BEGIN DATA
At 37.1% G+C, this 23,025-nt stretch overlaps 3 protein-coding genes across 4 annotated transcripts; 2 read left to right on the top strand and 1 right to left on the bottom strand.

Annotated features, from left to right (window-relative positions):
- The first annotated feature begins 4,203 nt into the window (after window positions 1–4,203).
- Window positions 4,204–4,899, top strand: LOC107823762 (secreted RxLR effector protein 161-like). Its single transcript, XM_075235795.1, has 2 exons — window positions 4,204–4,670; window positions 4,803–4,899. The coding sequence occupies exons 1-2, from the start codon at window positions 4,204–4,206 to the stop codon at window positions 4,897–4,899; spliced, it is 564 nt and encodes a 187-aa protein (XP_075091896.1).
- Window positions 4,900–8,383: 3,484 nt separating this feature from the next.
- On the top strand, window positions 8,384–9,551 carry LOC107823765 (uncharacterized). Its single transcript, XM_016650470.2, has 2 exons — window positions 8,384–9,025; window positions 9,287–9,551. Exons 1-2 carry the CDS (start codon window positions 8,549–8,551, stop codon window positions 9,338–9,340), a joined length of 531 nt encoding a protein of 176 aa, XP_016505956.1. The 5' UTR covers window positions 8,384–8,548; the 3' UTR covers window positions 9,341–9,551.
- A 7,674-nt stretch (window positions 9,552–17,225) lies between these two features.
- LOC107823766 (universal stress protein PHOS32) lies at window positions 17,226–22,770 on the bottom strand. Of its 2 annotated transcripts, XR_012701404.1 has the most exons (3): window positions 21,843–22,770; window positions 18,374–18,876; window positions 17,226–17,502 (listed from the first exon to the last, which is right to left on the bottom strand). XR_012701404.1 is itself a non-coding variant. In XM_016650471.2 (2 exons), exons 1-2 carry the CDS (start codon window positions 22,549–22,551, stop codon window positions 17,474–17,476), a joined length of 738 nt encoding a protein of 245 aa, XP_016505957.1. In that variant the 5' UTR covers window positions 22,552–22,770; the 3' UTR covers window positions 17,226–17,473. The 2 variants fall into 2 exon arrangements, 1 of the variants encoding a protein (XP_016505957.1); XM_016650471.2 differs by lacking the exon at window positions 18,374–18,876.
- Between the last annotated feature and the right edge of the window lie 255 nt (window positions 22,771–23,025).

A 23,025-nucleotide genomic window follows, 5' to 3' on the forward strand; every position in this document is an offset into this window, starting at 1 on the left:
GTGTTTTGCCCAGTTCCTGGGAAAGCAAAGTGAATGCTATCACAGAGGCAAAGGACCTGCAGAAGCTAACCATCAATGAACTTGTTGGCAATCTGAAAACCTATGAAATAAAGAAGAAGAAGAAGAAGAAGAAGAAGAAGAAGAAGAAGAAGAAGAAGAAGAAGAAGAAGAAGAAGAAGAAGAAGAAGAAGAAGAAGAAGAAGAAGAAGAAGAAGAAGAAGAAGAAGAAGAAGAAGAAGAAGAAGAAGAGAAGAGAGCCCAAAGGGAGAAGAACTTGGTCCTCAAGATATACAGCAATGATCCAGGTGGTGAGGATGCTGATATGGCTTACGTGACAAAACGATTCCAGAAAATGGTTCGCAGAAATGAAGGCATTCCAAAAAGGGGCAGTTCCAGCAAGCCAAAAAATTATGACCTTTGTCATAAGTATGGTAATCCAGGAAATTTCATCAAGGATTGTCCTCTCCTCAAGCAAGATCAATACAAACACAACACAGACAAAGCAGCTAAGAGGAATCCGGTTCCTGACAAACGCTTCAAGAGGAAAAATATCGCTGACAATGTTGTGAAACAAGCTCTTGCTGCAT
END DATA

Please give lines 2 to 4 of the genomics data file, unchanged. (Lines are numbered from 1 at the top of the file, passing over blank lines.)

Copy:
Annotated features, from left to right (window-relative positions):
- The first annotated feature begins 4,203 nt into the window (after window positions 1–4,203).
- Window positions 4,204–4,899, top strand: LOC107823762 (secreted RxLR effector protein 161-like). Its single transcript, XM_075235795.1, has 2 exons — window positions 4,204–4,670; window positions 4,803–4,899. The coding sequence occupies exons 1-2, from the start codon at window positions 4,204–4,206 to the stop codon at window positions 4,897–4,899; spliced, it is 564 nt and encodes a 187-aa protein (XP_075091896.1).